Ed: Realize that they- or they might think that, "Okay, they know from my Facebook likes that I like, you know, Kentucky Fried Chicken and Barbie dolls" or whatever. Who knows. But they don't realize that that's actually been cross-referenced against billions of Google searches and YouTube searches and time spent on individual videos and how much time you lingered over that picture of that person you went to High School with and haven't seen for fifteen years. It's- it- again, it's at that point when people don't- yeah, I guess, that's the- that's the thing I have an issue with: when people don't know. That's the scary thing.
Paul: Yeah. And I would go to one step further than that. Because, as I mentioned, my son's got his Xbox, even into the world of gaming. So when they're (inconclusive), they're playing games, their purchasing in- in- in-game products. And then these in-game products are being, again, advertised while he's watching YouTube. I've witnessed it myself, about- they follow these gaming channels, and it seems now that this information is- is coming out of one system and getting put into another. And- and they've got everything that they can basically do their best, or try their best, to sell you, or sell young people, that- that product. And that's- that's the bit where I can see that it's getting a bit scary for- for me. Yeah.
Ed: Also the genie is slightly out- it's kind of out the bottle, isn't it? It's- that once these data collection resources are built, they sort of have a life of their own to a degree. And these- the possibilities are endless. When you see interviews with - I forgot his name now, but... the- the chap who is in charge of monetizing Facebook, who have push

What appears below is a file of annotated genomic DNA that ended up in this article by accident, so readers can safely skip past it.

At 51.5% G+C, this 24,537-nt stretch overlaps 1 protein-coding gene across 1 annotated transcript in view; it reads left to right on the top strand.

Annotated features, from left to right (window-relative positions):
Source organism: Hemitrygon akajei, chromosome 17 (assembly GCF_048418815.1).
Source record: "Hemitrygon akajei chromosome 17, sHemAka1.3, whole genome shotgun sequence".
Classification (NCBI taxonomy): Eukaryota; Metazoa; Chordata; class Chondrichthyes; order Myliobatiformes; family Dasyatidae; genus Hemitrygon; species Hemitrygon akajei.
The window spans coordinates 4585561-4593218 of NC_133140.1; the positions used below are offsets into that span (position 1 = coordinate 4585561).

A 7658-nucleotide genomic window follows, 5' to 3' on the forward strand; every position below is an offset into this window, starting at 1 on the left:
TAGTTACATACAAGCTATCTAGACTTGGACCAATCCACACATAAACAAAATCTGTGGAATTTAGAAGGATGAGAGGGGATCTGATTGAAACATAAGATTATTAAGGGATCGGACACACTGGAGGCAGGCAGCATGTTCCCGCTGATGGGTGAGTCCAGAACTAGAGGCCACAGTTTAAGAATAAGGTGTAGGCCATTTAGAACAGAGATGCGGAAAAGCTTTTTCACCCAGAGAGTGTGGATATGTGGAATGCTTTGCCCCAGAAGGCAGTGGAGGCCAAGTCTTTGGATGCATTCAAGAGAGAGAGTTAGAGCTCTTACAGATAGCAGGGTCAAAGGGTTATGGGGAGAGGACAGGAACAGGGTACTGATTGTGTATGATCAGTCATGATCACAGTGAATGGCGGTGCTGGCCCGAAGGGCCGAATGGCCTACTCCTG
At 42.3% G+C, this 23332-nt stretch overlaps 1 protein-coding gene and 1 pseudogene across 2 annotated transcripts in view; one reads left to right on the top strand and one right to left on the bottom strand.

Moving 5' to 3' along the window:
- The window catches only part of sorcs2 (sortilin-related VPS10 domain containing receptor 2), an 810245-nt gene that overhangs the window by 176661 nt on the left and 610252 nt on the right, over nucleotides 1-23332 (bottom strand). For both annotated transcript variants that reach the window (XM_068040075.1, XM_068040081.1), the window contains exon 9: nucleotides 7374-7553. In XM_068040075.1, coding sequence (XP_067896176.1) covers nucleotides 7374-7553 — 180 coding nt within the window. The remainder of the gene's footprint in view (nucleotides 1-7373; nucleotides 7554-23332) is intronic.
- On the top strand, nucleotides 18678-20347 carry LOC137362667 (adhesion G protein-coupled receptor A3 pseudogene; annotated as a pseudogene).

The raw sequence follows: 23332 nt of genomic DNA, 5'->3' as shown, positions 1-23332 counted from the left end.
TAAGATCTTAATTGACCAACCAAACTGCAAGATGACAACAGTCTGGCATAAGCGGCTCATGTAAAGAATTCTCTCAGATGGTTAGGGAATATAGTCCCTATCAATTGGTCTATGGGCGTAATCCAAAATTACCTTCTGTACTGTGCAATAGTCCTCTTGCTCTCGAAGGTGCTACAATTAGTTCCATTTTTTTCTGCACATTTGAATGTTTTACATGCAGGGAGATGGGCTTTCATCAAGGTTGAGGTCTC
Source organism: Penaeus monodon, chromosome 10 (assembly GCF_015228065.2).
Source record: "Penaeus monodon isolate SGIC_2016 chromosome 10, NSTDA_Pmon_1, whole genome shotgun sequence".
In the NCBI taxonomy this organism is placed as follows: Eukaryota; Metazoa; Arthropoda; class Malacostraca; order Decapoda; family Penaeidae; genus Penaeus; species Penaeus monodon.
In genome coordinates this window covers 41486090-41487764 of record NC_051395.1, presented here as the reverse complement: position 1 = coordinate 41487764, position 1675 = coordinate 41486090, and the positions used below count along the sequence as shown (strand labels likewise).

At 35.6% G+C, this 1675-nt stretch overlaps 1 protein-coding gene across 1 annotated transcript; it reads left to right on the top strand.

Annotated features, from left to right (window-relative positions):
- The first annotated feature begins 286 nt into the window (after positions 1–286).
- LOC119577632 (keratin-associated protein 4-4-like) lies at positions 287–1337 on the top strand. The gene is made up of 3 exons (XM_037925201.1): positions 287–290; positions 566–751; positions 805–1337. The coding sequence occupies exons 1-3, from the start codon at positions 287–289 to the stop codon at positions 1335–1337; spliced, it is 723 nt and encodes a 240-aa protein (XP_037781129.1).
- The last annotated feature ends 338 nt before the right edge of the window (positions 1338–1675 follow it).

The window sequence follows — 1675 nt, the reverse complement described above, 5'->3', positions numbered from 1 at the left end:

Ed forward the whole of ads, (inconclusive) I've completely forgotten his name now. And you almost get them impression, like in the early days, it was, "Okay, cool. So we can basically use Facebook as a search engine for targeting adverts. That's really cool. So we can find out, you know, males between the age of twenty-four and twenty-nine, who live in English-speaking parts of the world and... okay, here's your advert!" And now they just went a step further. Another step further. Another step further. And it's- as soon as you create an ecosystem where data is a free-for-all, and it's not- no longer the property of the- the- of the user, then these things will just continue to evolve. And, you know, it's- one day, it's, you know, targeting adverts that, you know, adults shopping on Amazon who have credit cards and are responsible, and they see, you know - it's, like you're saying - in-game adverts for children and- and oversteps even further than that, when, you know, people realize that these platforms can be use for sort of mass political manipulation. You just have to look at 2018 and- and... 2016 and 2018 and the Brexit and the US votes, and Trinidad and Tobago before that. And...